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My neurological migraine story

I am 28 years old, and have suffered from chronic neurological migraines since 2002. Altitude changes, lack of sleep, and stress are my most noticeable triggers, but overall my migraines remain largely unpredictable. With each migraine, I experience visual disturbances from flashing squiggly lines to “Swiss cheese vision” where spots of my vision are blacked out. Ice packs on my head and the back of my neck can ease pain sometimes. I keep a frozen eye mask in my fridge/freezer and a box of instant cold compresses in my car for when a migraine hits on the road. Nausea commonly affects me. I have had hit-and-miss luck with drugs, including triptans. Laying down in a dark room is the best remedy. The good news is: time heals all things–even the WORST migraines.

After an increase in migraine frequency last fall, my doctor recommended I have a CT scan even though he imagined it would come back normal. I certainly didn’t expect to find anything, but found I have a pineal gland cyst. I now have to monitor this calcified cyst for growth and change once a year with CT scans. At this point, we are unsure if the cyst is what has been causing the migraines since we only have one set of images. My lesson is: if your doctor recommends a CT scan, have it done. You never know.

This article represents the opinions, thoughts, and experiences of the author; none of this content has been paid for by any advertiser. The Migraine.com team does not recommend or endorse any products or treatments discussed herein. Learn more about how we maintain editorial integrity here.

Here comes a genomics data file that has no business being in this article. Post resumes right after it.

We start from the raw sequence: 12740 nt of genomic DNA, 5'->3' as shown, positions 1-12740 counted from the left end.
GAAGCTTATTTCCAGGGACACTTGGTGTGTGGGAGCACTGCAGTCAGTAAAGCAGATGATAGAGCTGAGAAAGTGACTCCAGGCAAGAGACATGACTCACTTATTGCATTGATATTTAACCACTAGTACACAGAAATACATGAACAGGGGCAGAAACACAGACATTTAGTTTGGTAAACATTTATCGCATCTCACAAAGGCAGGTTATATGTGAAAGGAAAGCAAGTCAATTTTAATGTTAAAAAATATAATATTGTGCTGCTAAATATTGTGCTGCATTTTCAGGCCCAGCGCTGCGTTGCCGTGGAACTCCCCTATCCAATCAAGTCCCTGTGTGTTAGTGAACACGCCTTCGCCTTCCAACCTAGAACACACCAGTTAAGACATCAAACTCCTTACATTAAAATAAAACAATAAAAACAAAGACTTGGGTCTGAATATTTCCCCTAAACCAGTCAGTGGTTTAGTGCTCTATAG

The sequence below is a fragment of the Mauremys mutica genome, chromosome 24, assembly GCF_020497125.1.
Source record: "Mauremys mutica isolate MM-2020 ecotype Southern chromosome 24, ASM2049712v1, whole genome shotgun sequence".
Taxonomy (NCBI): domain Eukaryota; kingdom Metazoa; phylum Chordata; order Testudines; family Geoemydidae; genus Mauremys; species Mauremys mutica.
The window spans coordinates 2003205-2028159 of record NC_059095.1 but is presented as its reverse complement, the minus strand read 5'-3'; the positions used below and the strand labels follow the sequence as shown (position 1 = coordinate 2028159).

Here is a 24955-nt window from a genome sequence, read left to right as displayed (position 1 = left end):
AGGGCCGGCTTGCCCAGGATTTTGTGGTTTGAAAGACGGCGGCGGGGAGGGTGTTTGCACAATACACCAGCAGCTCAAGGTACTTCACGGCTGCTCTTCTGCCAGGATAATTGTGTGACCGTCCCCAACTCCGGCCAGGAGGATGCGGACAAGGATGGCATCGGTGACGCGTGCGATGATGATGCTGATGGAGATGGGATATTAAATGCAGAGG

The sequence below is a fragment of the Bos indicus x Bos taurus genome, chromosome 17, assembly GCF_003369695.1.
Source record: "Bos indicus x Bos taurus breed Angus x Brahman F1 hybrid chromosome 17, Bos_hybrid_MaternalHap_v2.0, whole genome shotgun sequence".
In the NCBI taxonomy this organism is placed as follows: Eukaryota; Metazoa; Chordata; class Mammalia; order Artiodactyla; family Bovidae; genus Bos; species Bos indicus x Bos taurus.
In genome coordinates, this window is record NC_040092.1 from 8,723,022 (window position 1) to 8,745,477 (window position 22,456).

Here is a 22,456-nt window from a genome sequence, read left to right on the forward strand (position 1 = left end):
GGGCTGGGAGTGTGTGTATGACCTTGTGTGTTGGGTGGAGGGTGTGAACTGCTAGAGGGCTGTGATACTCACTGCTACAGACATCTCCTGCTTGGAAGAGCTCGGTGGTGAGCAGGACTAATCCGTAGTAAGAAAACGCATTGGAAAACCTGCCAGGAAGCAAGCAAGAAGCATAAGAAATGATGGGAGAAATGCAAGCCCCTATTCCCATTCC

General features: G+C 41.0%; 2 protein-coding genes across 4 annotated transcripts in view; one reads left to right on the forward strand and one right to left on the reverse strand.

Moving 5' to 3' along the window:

Comments

  • Ellen Schnakenberg
    9 years ago

    Lin,

    As you know, most images taken because of Migraine do not show anything abnormal. Your experience however is a great illustration of WHY doctors must get these images done, and why we as patients need to comply when we’re asked to do them.

    I’m glad they’ll be keeping a close eye on the cyst. I’m wondering about the yearly CT scans though. Is there no other way for them to monitor it?

  • Lin author
    9 years ago

    Hi Ellen,
    Since there is no “baseline” scans in my case, all the 2010 scans are my baseline. I am going to determine how I feel over the next few months before I go radiating my head more than necessary. I do not like the IV part either! Due to the location of the pineal gland, it’s very difficult to remove or treat. It’s extremely close to the optical nerves (but could possibly explain my visual disturbances). The calcification showed the radiologists’ that the cyst has been there for at least five years…

  • Ellen Schnakenberg
    9 years ago

    Lin,

    Hang in there, and do let us know how you are doing. My fingers and toes are crossed for you!! 🙂

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